Dr. Razyeh Lak
She is assistant professor of Research Institute for Earth Sciences, Geological Survey of Iran. Her work experience includes manager of Urmia Lake Restoration Program in the field of geology, president of geoscience and vice president of oceanography committees of the Iranian National Commission for UNESCO.
Saeed Morid has over two decades of consulting, training and research experiences in different aspects of water resources management. Presently, he is a faculty member in Tarbiat Modares University (Iran). The main fields of his work are drought, climate change and integrated modeling of water resources systems.
His research has concentrated on water systems in South Asia and the US from the site to river basin scales. For the greater part of his career, Professor Wescoat has focused on small-scale historical waterworks of Mughal gardens and cities in India and Pakistan. He led the Smithsonian Institution’s project titled, “Garden, City, and Empire: The Historical Geography of Mughal Lahore,” which resulted in a co-edited volume on Mughal Gardens: Sources, Places, Representations, Prospects, and The Mughal Garden: Interpretation, Conservation, and Implications with colleagues from the University of Engineering and Technology-Lahore. These and related books have won awards from the Government of Pakistan and Punjab Government.
As director of Urmia Lake Research Institute (Urmia University, Iran) my research focuses on study and evaluation of irrigation and drainage systems, environmental studies, On-farm water management and catchment area, percolation and leakage in soils.
Hamed Ghoddusi is an Assistant Professor at the School of Business, Stevens Institute of Technology. Before joining Stevens he was a postdoctoral associate at MIT’s Engineering Systems Division (ESD). He has received his Ph.D. from the Vienna Graduate School of Finance (VGSF) and degrees in Economics, Management Science, and Industrial Engineering from the Institute for Advanced Studies (Vienna) and Sharif University of Technology (Tehran). His research interests include Resource and Energy Economics, Society-Centered Financial Innovation, and Risk Management. Hamed has been a visiting scholar/consultant at the International Institute for Applied Systems Analysis (IIASA), Oxford Institute for Energy Studies (OIES), UT Austin, UC Berkeley, UNDP, and UNIDO.
Kaveh Madani is an Environmental Management Lecturer at the Centre for Environmental Policy of the Imperial College London. Prior to this he was an assistant professor of Civil, Environmental, and Construction Engineering and an Alex Alexander Fellow at the University of Central Florida (UCF), where he founded and directed the Hydro-Environmental & Energy Systems Analysis (HEESA) Research Group. His core research interests and experiences include integrated water, environmental, and energy resources engineering and management. His work includes applications of systems engineering, conflict resolution, system dynamics, economics, optimization as well as simulation and modeling methods to water, environmental, and energy resource problems at different scales to derive policy and management insights.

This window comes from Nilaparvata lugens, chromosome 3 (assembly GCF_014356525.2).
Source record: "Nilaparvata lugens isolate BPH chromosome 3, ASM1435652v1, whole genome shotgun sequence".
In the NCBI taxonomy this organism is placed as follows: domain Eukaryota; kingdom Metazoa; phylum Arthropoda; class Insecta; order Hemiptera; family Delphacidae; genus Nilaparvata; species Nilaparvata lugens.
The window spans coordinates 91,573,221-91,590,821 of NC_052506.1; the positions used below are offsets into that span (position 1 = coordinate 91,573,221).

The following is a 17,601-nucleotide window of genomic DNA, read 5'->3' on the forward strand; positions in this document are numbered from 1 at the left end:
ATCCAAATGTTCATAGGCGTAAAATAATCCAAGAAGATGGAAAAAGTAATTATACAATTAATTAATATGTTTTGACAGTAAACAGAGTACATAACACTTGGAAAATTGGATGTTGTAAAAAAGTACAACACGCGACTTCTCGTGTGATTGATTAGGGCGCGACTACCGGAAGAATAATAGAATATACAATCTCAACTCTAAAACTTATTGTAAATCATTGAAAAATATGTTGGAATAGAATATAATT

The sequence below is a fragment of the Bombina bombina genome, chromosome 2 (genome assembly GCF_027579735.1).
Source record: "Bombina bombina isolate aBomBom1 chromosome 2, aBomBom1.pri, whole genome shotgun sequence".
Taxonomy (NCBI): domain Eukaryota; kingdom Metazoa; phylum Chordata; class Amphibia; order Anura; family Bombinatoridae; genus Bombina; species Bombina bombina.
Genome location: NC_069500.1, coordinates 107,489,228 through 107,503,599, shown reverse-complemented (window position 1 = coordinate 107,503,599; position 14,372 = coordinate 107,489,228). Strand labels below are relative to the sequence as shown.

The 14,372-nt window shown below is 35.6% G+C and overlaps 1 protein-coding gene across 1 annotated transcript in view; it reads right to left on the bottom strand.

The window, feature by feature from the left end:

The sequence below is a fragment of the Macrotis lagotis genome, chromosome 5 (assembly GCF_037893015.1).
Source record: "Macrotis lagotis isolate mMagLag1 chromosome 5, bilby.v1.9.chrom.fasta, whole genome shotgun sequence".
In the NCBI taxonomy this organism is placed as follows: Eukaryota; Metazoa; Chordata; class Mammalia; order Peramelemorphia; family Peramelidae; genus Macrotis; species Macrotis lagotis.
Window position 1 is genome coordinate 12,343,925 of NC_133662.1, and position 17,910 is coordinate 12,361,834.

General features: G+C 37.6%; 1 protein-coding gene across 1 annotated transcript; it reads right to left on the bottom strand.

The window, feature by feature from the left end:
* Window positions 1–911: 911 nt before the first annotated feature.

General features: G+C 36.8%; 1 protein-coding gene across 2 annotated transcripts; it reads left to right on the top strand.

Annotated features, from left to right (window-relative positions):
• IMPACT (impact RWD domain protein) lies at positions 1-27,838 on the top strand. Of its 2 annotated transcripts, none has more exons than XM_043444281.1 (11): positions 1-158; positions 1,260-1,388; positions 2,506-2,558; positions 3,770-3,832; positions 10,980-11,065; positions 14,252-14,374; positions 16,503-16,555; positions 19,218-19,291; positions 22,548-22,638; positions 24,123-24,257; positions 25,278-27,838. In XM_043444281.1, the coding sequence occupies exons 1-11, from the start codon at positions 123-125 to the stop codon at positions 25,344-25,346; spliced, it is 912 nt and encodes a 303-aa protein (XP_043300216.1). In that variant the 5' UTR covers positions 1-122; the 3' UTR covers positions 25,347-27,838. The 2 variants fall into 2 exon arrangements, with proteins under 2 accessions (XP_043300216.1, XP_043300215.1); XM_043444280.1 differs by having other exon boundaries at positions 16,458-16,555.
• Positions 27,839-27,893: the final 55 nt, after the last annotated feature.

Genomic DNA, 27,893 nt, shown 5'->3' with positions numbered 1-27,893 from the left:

Sorooshian is a Distinguished Professor of Civil and Environmental Engineering and Earth System Science Departments and Director of the Center for Hydrometeorology & Remote Sensing (CHRS) at University of California Irvine. His area of expertise includes the interface of global hydrologic cycle, and climate system. He is a member of the U.S. National Academy of Engineering (NAE); the International Academy of Stronautics (IAA); and the World Academy of Sciences (TWAS).
Among his other honors: recently named the 2014 Einstein Professorship by the Chinese Academy of Sciences (CAS); the 2013 recipient of the American Geophysical Union’s (AGU) Robert E. Horton Medal,; Recipient of the 2010 4th Prince Sultan Bin Abdulaziz International Prize for Water Resources Management & Protection; recipient of the 2005 NASA Distinguished Public Service Medal; the 2012 Eagleson lectureship, Consortium of Universities for the Advancement of Hydrologic Science (CUAHSI); honorary Professor at Beijing Normal University, China 2010; named the Walter Orr Roberts Lecturer, American Meteorological Society (AMS), 2009; recipient of AMS Robert E. Horton Memorial Lectureship, 2006; and the William Nordberg Memorial Lecture at the NASA Goddard Space Flight Center in 2004. He has served on numerous advisory committees, including those of NASA, NOAA, DOE, USDA, NSF, EPA, and UNESCO and has testified to both U.S. House of Representatives and U.S. Senate Committees on issues related to water, climate and satellite programs.
Seyed Hamed Alemohammad is a postdoctoral associate in the department of Civil and Environmental Engineering at Massachusetts Institute of Technology (MIT), where he also received his PhD in 2014. His research interests lies on the boundaries of Earth system science, remote sensing and statistics. In particular, characterizing heterogeneous and spatio-temporal processes to better understand the water and carbon cycles at global and local scales. He has worked at the Regional Center on Urban Water Management – Tehran (under the auspices of UNESCO) from 2006 – 2009.
Hamed Ashouri received his PhD at the University of California, Irvine. His research interests include remote sensing of global precipitation, hydrological and climatic extremes (esp. floods and droughts), hydrological modeling, and climate change and variability. He is currently a research scientist at the research department of the catastrophe risk modeling company, called AIR Worldwide, headquartered in Boston, MA.
Antje Danielson is the Administrative Director at Tufts Institute of the Environment as well as the graduate interdisciplinary Water: Systems, Science and Society (WSSS) program. She came to Tufts from Durham University (UK), where she served as the Deputy Director for Sustainability, in May 2008. Previously, she worked with the Harvard Green Campus Initiative. A long-time resident of Cambridge, Massachusetts, Antje co-founded the innovative carsharing company Zipcar. She holds a Ph.D. in Geology from Free University, Berlin.